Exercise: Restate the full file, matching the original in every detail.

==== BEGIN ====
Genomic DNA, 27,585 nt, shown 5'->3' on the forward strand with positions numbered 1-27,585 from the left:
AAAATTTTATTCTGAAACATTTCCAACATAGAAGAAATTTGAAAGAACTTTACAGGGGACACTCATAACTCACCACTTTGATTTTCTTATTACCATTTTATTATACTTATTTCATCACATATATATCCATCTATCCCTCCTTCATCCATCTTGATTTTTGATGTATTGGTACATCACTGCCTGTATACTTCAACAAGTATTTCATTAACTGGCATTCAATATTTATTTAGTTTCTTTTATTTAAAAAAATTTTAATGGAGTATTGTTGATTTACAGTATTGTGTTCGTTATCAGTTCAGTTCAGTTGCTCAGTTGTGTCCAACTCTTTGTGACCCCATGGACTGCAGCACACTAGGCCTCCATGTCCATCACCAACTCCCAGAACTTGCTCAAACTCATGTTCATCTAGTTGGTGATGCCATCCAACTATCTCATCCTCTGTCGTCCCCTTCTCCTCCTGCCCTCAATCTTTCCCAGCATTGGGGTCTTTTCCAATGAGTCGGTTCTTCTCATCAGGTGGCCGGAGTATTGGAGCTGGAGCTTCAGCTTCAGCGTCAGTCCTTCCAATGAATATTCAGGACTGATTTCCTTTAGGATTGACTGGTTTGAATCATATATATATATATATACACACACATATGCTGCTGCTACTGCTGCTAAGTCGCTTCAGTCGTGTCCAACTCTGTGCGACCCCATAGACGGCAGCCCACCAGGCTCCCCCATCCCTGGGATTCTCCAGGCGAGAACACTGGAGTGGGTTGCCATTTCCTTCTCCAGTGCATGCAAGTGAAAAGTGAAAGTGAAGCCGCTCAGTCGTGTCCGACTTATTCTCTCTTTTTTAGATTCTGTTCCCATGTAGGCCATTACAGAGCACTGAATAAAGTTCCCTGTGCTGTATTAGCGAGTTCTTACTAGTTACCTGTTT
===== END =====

Genomic DNA, 27,585 nt, shown 5'->3' on the forward strand with positions numbered 1-27,585 from the left:
AAAATTTTATTCTGAAACATTTCCAACATAGAAGAAATTTGAAAGAACTTTACAGGGGACACTCATAACTCACCACTTTGATTTTCTTATTACCATTTTATTATACTTATTTCATCACATATATATCCATCTATCCCTCCTTCATCCATCTTGATTTTTGATGTATTGGTACATCACTGCCTGTATACTTCAACAAGTATTTCATTAACTGGCATTCAATATTTATTTAGTTTCTTTTATTTAAAAAAATTTTAATGGAGTATTGTTGATTTACAGTATTGTGTTCGTTATCAGTTCAGTTCAGTTGCTCAGTTGTGTCCAACTCTTTGTGACCCCATGGACTGCAGCACACTAGGCCTCCATGTCCATCACCAACTCCCAGAACTTGCTCAAACTCATGTTCATCTAGTTGGTGATGCCATCCAACTATCTCATCCTCTGTCGTCCCCTTCTCCTCCTGCCCTCAATCTTTCCCAGCATTGGGGTCTTTTCCAATGAGTCGGTTCTTCTCATCAGGTGGCCGGAGTATTGGAGCTGGAGCTTCAGCTTCAGCGTCAGTCCTTCCAATGAATATTCAGGACTGATTTCCTTTAGGATTGACTGGTTTGAATCATATATATATATATATACACACACATATGCTGCTGCTACTGCTGCTAAGTCGCTTCAGTCGTGTCCAACTCTGTGCGACCCCATAGACGGCAGCCCACCAGGCTCCCCCATCCCTGGGATTCTCCAGGCGAGAACACTGGAGTGGGTTGCCATTTCCTTCTCCAGTGCATGCAAGTGAAAAGTGAAAGTGAAGCCGCTCAGTCGTGTCCGACTTATTCTCTCTTTTTTAGATTCTGTTCCCATGTAGGCCATTACAGAGCACTGAATAAAGTTCCCTGTGCTGTATTAGCGAGTTCTTACTAGTTACCTGTTT